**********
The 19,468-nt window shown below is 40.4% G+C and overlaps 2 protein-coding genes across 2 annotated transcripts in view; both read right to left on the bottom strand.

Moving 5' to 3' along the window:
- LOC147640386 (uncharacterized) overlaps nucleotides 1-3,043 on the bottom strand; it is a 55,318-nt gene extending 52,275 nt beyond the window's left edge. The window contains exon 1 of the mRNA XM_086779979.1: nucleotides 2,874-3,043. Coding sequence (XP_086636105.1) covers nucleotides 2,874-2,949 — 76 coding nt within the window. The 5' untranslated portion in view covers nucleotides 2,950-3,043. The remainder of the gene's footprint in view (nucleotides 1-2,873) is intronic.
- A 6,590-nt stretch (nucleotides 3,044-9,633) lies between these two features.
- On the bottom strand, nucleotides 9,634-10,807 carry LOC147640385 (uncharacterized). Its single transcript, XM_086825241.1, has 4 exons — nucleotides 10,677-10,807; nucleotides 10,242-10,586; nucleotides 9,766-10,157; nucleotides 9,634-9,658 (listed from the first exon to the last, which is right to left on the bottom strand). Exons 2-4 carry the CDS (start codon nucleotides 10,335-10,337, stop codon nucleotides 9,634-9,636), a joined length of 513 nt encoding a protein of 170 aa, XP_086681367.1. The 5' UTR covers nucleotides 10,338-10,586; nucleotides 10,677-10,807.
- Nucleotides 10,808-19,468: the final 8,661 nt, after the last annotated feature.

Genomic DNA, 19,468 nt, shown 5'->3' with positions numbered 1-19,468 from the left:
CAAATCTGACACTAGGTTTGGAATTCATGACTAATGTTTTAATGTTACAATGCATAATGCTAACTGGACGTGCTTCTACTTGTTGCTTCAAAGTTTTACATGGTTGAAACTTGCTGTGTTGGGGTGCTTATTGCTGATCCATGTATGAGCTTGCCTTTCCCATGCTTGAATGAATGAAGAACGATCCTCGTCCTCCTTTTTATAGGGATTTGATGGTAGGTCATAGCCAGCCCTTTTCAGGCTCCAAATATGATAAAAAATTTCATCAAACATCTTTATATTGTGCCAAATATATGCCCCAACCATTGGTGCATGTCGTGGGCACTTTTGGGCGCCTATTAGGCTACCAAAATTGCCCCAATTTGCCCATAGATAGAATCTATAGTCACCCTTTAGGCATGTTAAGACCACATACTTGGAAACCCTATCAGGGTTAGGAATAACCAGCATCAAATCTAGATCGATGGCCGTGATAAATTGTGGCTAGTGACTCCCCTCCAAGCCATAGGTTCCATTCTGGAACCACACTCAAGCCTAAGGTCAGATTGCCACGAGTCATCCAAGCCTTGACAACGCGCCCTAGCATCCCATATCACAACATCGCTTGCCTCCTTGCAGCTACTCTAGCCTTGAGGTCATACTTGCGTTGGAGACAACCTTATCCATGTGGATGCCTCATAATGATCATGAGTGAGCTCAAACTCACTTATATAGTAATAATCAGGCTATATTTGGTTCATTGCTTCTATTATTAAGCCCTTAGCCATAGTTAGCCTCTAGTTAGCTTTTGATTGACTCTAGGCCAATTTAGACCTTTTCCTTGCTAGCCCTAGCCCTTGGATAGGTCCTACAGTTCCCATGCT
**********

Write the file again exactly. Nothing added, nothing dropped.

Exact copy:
The 19,468-nt window shown below is 40.4% G+C and overlaps 2 protein-coding genes across 2 annotated transcripts in view; both read right to left on the bottom strand.

Moving 5' to 3' along the window:
- LOC147640386 (uncharacterized) overlaps nucleotides 1-3,043 on the bottom strand; it is a 55,318-nt gene extending 52,275 nt beyond the window's left edge. The window contains exon 1 of the mRNA XM_086779979.1: nucleotides 2,874-3,043. Coding sequence (XP_086636105.1) covers nucleotides 2,874-2,949 — 76 coding nt within the window. The 5' untranslated portion in view covers nucleotides 2,950-3,043. The remainder of the gene's footprint in view (nucleotides 1-2,873) is intronic.
- A 6,590-nt stretch (nucleotides 3,044-9,633) lies between these two features.
- On the bottom strand, nucleotides 9,634-10,807 carry LOC147640385 (uncharacterized). Its single transcript, XM_086825241.1, has 4 exons — nucleotides 10,677-10,807; nucleotides 10,242-10,586; nucleotides 9,766-10,157; nucleotides 9,634-9,658 (listed from the first exon to the last, which is right to left on the bottom strand). Exons 2-4 carry the CDS (start codon nucleotides 10,335-10,337, stop codon nucleotides 9,634-9,636), a joined length of 513 nt encoding a protein of 170 aa, XP_086681367.1. The 5' UTR covers nucleotides 10,338-10,586; nucleotides 10,677-10,807.
- Nucleotides 10,808-19,468: the final 8,661 nt, after the last annotated feature.

Genomic DNA, 19,468 nt, shown 5'->3' with positions numbered 1-19,468 from the left:
CAAATCTGACACTAGGTTTGGAATTCATGACTAATGTTTTAATGTTACAATGCATAATGCTAACTGGACGTGCTTCTACTTGTTGCTTCAAAGTTTTACATGGTTGAAACTTGCTGTGTTGGGGTGCTTATTGCTGATCCATGTATGAGCTTGCCTTTCCCATGCTTGAATGAATGAAGAACGATCCTCGTCCTCCTTTTTATAGGGATTTGATGGTAGGTCATAGCCAGCCCTTTTCAGGCTCCAAATATGATAAAAAATTTCATCAAACATCTTTATATTGTGCCAAATATATGCCCCAACCATTGGTGCATGTCGTGGGCACTTTTGGGCGCCTATTAGGCTACCAAAATTGCCCCAATTTGCCCATAGATAGAATCTATAGTCACCCTTTAGGCATGTTAAGACCACATACTTGGAAACCCTATCAGGGTTAGGAATAACCAGCATCAAATCTAGATCGATGGCCGTGATAAATTGTGGCTAGTGACTCCCCTCCAAGCCATAGGTTCCATTCTGGAACCACACTCAAGCCTAAGGTCAGATTGCCACGAGTCATCCAAGCCTTGACAACGCGCCCTAGCATCCCATATCACAACATCGCTTGCCTCCTTGCAGCTACTCTAGCCTTGAGGTCATACTTGCGTTGGAGACAACCTTATCCATGTGGATGCCTCATAATGATCATGAGTGAGCTCAAACTCACTTATATAGTAATAATCAGGCTATATTTGGTTCATTGCTTCTATTATTAAGCCCTTAGCCATAGTTAGCCTCTAGTTAGCTTTTGATTGACTCTAGGCCAATTTAGACCTTTTCCTTGCTAGCCCTAGCCCTTGGATAGGTCCTACAGTTCCCATGCT